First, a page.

I wrote this post a year ago, my first real St. Patrick's Day in Hoboken. It's pretty good if I do say so myself, but I have one thing to add about that last sentence. I did indeed search for a place for a genuine Irish coffee, the kind you find in Dublin (or probably New York City), but was disappointed in Hoboken. Beer seems to be the drink of the Irish here.
I found a pleasant spot at the bar at the Elysian, asked if they served Irish coffee, and the bartender said, "Sure." He poured a cup of indifferent coffee, added a slug of Bushmill's and some cream, and served that to me. It was hardly what I longed for, but I had to accept it as Irish coffee. Maybe I'll have better luck this year.
Here's my salute to the Irish from last year:
Because it's you-know-who's day and all that, and because Hoboken takes it upon itself to celebrate the day beginning two weeks in advance, I am driven to record some stuff about Ireland and the Irish. In Hoboken, they may even need to be reminded that this is actually St. Patrick’s Day.
The many aspects of Irishness give us a magic lantern to illuminate our lives with a glimmer of poetry and the distant chime of music. There is that haunting wistfulness in our somewhat Irish hearts that prompts an elegant turn of phrase. It was Daniel Patrick Moynihan, who, upon learning of the assassination of Robert Kennedy, said, “You’re not Irish if you don’t know your heart’s meant to be broken…”
I could praise Ireland’s homely, soul-filling food like corned beef simmered for hours with cabbage and potatoes or caraway-scented soda bread, or its heart-wrenching characters like those portrayed in the classic film The Quiet Man (rent it if you haven't seen it yet).
Ah, there are many beautiful movies that transport us to the Emerald Isle -- Once is still on my must-see list. I could say something about walking about in chilly Dublin on a grey April day in 1971 -- please don't remind me you weren't born yet -- and finding a beautiful restaurant-pub called where the Irish coffee warmed us to our toes and changed our bleak impression of the gritty, grey little city. (I could also tell you of our immense disappointment at both the offerings we saw at the Abbey Theater that year -- a student production of Synge's "Deidre of the Sorrows," which we forgave because it was indeed a student production, and the unforgivably poor mounting of The Playboy of the Western World the next day.)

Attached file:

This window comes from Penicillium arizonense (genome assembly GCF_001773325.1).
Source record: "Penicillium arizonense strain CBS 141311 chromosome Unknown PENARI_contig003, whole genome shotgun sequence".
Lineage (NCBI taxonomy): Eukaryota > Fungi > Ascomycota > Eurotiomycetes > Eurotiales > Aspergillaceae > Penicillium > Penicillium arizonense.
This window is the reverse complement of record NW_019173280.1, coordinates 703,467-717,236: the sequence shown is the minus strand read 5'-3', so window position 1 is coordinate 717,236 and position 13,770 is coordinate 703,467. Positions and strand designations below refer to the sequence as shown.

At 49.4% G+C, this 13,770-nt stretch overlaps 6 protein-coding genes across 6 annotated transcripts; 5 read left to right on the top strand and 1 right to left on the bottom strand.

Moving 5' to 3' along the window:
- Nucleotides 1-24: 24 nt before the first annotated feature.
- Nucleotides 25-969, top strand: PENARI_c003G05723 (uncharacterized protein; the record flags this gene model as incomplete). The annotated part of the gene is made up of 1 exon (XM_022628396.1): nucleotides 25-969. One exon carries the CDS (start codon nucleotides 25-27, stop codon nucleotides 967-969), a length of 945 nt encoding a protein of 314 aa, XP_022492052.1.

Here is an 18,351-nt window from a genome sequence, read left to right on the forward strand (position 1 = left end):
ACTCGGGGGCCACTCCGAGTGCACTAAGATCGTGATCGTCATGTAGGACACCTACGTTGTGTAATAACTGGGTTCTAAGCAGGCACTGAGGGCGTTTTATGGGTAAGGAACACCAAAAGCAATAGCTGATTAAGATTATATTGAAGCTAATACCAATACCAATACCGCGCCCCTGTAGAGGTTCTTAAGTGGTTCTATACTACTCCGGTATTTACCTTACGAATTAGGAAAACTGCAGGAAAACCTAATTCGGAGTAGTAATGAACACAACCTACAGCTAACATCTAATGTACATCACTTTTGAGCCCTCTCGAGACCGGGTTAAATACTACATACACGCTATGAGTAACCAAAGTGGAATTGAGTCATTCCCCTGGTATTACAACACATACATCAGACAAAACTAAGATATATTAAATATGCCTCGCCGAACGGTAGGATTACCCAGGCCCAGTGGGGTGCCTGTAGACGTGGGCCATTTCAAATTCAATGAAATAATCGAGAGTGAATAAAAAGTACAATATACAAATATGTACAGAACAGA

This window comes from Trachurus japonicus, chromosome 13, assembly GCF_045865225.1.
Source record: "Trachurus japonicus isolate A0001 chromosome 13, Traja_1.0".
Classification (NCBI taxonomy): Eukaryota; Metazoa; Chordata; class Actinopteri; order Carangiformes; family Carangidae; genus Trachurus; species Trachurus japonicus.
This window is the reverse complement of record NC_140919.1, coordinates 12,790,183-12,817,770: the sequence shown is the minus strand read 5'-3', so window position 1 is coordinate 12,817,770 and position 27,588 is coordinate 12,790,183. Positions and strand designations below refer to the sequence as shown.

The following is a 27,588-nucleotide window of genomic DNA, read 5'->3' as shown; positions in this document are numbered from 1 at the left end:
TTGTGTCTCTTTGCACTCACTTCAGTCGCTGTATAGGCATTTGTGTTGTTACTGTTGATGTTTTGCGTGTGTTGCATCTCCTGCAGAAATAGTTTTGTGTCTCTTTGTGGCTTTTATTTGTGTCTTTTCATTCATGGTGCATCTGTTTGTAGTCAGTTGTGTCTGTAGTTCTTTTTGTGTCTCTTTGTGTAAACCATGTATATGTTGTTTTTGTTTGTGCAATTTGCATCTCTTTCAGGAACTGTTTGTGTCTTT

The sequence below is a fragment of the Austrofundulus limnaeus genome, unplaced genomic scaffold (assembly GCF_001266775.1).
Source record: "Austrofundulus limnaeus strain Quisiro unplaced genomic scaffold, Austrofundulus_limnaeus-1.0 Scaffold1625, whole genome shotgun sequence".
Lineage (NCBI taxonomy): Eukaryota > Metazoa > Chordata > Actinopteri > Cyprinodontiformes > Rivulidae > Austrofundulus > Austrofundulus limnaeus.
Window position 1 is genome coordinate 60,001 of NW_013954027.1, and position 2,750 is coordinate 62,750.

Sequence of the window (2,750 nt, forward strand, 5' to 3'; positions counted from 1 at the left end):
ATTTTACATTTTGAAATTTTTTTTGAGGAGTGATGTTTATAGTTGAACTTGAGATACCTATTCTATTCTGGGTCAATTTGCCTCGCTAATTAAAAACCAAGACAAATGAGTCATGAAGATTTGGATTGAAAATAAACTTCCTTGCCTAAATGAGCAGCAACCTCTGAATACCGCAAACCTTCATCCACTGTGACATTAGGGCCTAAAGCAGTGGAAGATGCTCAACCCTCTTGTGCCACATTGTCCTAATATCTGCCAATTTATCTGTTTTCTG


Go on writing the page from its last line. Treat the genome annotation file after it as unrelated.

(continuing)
Even world renowned institutions stumble from time to time.
Since the turn of the last century, the English-speaking stage has been sparked by the talents of Irish writers. From John Millington Synge and Sean O'Casey (and those with Celtic roots, like Oscar Wilde and George Bernard Shaw) through today's Brian Friel, Hugh Leonard, and Conor McPherson, we have the Irish to thank for many evenings of unforgettable theatre. At my own theatre in South Alabama, Jubilee Fish, many remember our haunting productions of Da, and the poetic Sea Marks by Gardner McKay, presented in the 1990’s.
This was before I appeared in Fairhope’s Theater 98 production of Dancing at Lughnasa, playing the role of Kate, the elder sister. This one was directed by a man whose name is quite similar to Sean Thornton, the John Wayne character in The Quiet Man.
When left to their own devices, the Irish have lots to give us besides potatoes and shamrocks. Just writing this, I am hearing the lilting Gaelic music that has become so popular in the last ten years, and I think of all the Irish singers of Irish songs over time. Hollywood celebrated generations of Irish tenors, including Dennis Morgan, who, it turns out was actually of Swedish descent, with the real name of Stanley Morner. But there is his lilting voice and open face that spoke of Ireland to us nonetheless.
Reading this, you may suspect I have a modicum of Irish blood myself. Have a cup of Irish coffee today and think of me. You just might find me in an Irish bar in Hoboken, wearing that boa of dyed-green chicken feathers I bought for the parade two weeks ago. Happy St. Patrick’s Day!